“The Story of an Hour” is a great short story written by Kate Chopin in 1894. This story is full of ups, downs, and surprises that keep the reader on the edge of their seat. Chopin begins the story by introducing the main character Mrs. Mallard, who upon learning that her husband has been killed in a tragic railroad accident does not respond the way the reader anticipates. Instead of trying to process what has happened, or even denying it, Mrs. Mallard immediately begins crying hysterically. After a few minutes she decides that she needs to be alone.
In this quote, “’Body and soul free!’”, Mrs. Mallard verbally recognizes her freedom now that her husband has died, and it is important to the story because it highlights her true feelings about her husband. Mrs. Mallard felt oppressed physically and spiritually by her husband to the point that his death has resulted in her freedom and happiness. It also highlights her optimism and ability to find a silver lining to the death of someone very special to her. Lastly, I thought this phrase was important to the story because it is whispered by Mrs. Mallard which
Literary Analysis “The Story of an Hour” by Kate Chopin introduces us to Mrs. Mallard as she reacts to the sudden death of her husband. Chopin describes Mrs. Mallard’s emotions as sad, yet happy that her husband has been killed. Kate Chopin’s “ The Story of an Hour” argues that when a person is controlled and made to live under another person their mental state of mind is affected. The story also argues that when that person is freed from the controlling person their true self can finally be achieved. Kate Chopin portrays these themes by the use of character development; plot control, and irony throughout the story.
Kate Chopin often wrote about topics that were not necessarily thought to be acceptable by her society. Women of Chopin’s time were not given very much credit for anything. They were looked down upon as if they had no true value. Through writing Chopin gives women a new role in life. Her stories give a look into the life of some women actually go through.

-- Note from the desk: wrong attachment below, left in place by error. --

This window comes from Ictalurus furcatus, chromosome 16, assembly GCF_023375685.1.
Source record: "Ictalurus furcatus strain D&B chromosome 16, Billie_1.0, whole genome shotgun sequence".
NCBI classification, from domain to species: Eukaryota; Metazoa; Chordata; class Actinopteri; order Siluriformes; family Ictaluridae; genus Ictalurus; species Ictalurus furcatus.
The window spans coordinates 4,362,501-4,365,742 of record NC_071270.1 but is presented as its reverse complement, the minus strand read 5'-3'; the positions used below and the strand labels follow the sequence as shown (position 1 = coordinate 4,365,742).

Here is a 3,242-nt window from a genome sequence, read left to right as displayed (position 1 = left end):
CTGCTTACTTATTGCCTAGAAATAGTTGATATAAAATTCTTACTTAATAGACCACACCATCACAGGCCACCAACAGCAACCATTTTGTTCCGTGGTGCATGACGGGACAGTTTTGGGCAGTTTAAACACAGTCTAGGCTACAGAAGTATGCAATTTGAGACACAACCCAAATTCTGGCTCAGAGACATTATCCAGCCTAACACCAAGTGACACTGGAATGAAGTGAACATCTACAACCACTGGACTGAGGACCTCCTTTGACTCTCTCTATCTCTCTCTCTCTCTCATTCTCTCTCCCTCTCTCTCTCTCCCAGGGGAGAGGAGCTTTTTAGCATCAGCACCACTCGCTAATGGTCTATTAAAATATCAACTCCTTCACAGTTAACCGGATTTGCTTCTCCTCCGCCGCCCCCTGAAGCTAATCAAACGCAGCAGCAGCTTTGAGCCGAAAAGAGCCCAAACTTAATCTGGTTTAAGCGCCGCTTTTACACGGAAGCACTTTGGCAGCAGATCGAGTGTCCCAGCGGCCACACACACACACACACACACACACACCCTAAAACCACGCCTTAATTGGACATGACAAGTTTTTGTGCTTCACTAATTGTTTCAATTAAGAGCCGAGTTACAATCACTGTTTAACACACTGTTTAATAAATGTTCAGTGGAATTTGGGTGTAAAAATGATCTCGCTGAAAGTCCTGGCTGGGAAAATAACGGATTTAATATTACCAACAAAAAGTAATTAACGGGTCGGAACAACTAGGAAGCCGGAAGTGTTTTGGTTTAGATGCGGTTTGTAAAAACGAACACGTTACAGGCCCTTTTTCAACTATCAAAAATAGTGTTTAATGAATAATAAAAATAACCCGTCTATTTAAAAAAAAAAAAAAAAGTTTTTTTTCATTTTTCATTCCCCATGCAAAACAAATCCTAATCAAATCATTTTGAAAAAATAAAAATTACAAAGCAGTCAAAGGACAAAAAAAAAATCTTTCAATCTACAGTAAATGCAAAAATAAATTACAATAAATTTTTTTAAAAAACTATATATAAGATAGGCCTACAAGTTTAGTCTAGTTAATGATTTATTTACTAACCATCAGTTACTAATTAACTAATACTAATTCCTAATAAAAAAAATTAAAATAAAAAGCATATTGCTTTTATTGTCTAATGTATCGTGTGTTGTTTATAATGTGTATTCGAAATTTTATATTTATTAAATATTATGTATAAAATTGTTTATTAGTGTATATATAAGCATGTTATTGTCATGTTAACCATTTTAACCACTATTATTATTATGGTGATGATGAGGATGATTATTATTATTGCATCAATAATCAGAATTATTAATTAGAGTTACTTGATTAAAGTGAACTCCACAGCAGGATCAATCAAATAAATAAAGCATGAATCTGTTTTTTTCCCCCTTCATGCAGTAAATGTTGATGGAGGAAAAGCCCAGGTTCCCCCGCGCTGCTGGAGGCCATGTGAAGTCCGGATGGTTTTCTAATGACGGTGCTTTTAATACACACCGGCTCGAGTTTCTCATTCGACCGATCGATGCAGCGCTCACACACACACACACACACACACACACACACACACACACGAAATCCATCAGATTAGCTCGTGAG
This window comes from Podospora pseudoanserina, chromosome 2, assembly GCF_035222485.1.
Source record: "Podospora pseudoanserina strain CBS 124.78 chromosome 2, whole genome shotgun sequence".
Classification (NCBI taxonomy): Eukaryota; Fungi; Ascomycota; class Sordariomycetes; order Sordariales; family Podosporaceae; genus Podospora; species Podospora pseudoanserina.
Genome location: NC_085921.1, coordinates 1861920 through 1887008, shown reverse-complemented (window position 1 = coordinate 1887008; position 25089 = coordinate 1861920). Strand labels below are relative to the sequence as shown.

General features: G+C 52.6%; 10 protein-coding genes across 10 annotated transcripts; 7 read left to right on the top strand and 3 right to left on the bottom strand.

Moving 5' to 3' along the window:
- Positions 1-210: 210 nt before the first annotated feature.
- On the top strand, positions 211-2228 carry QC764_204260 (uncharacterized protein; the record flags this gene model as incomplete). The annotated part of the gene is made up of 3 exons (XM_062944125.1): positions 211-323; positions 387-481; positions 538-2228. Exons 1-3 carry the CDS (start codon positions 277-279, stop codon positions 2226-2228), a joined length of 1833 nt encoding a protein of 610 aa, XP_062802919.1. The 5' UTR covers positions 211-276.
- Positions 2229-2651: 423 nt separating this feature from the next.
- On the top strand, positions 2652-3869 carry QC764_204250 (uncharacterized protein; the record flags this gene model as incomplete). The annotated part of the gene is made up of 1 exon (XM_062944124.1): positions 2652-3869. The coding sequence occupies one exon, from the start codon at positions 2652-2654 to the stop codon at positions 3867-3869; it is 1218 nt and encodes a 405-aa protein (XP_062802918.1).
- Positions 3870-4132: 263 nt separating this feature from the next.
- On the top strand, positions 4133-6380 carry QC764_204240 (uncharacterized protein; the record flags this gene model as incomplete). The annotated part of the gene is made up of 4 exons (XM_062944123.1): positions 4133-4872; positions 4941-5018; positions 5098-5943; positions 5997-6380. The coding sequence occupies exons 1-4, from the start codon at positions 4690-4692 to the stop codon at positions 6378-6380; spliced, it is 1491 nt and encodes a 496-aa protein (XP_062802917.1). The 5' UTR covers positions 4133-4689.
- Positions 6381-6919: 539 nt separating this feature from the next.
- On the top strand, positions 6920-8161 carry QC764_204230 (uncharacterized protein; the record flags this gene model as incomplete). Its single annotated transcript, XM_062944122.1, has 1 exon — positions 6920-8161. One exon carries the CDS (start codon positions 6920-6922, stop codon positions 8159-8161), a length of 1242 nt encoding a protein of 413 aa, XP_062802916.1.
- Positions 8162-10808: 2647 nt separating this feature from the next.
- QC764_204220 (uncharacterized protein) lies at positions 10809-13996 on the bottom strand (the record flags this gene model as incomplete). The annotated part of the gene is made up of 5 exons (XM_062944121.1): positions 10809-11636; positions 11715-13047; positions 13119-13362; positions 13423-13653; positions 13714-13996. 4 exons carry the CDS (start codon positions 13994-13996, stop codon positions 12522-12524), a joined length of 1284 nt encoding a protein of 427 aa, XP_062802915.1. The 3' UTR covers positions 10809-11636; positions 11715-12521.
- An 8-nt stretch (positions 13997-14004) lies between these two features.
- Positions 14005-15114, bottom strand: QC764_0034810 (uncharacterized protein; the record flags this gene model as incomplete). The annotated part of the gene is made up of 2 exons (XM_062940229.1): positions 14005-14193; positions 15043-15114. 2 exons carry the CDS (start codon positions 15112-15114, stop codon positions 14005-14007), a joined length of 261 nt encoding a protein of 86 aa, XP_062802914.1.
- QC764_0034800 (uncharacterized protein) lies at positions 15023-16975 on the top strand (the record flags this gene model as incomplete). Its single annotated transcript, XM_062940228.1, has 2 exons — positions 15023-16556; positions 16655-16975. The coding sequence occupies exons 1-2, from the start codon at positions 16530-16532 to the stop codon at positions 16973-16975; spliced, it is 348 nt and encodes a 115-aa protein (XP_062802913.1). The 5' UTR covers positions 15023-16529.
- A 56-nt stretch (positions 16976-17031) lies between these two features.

It is possible to understand that the emotion of finally being able to enjoy the freedom one desires but only can be achieved privately. For example, the story mentions Louise hearing from Josephine and Richard’s proclaiming of Brently’s death. At first, Mrs. Mallard will obviously react with grief. However, this is just a mask she uses to hide the feeling of extreme joy. In actually, Louise begins to realize that she is now and finally an independent woman.
Chopin uses the phrase, “…of joy that kills” at the end of her short story. The meaning behind the phrase is somewhat twisted. We know that Louise Mallard is not happy at all to see her husband’s face after thinking he was dead. The joy of Mrs. Mallards independence was ripped away from her so fast which caused the overwhelming feeling which caused her to die. Throughout the story Mrs. Mallard has experienced many obstacles in just the time of an hour.
Throughout the story the reader can see that independence for a woman is a forbidden pleasure that can only be imagined privately. Mrs. Millard finds out from her sister that her husband died she “wept at once…when
The symbolism and imagery show throughout the poem that with each stanza being written in a visual manner. The audience can easily picture a theme and feel the author’s remarkable use of emotions in her piece written with an advanced sense of sensibility. Rita Joe’s point of view is narrated by the summary of her experiences put into her piece of writing that established and showcased her empowering and strong personality. It is a reflective piece of writing that was delivered using symbolism, imagery, and visual mental images used to illustrate the theme of “ I Lost My Talk”. Joe’s horrific history was filled with many hardships and obstacles in her life.
Today, most people would assume that the reaction to a loved one’s death would be immediate grief; however, that would not be the case in the late 1800s. In Kate Chopin’s “The Story of An Hour” women were expected to grieve differently than men. The story conveys the main character Mrs. Mallard’s distress and joy after she discovered the supposed death of her husband. The story does not demonstrate Mrs. Mallard following the stages of grief that would be expected when grieving over her husband. In spite of the fact that Mrs. Mallard was grieving she was likewise encountering joy and satisfaction since she then realizes that she is currently free.
Kate Chopin’s purpose for writing “The Story of an Hour” is to demonstrate the idea that with freedom comes delight and horror. She conveys this point by using characterization. At the beginning of the story, the audience reads that Mrs. Mallards husband has passed away. She is told by her sister that her husband has passed, but unlike most people, Mrs. Mallard does not “accept its significance” due to a “paralyzed inability.” Because of the inability, she is filled with misery and “physical exhaustion”, but not for long. She murmurs, free, free, free” as she realizes that due to the passing of her husband, she is now unrestricted to his will.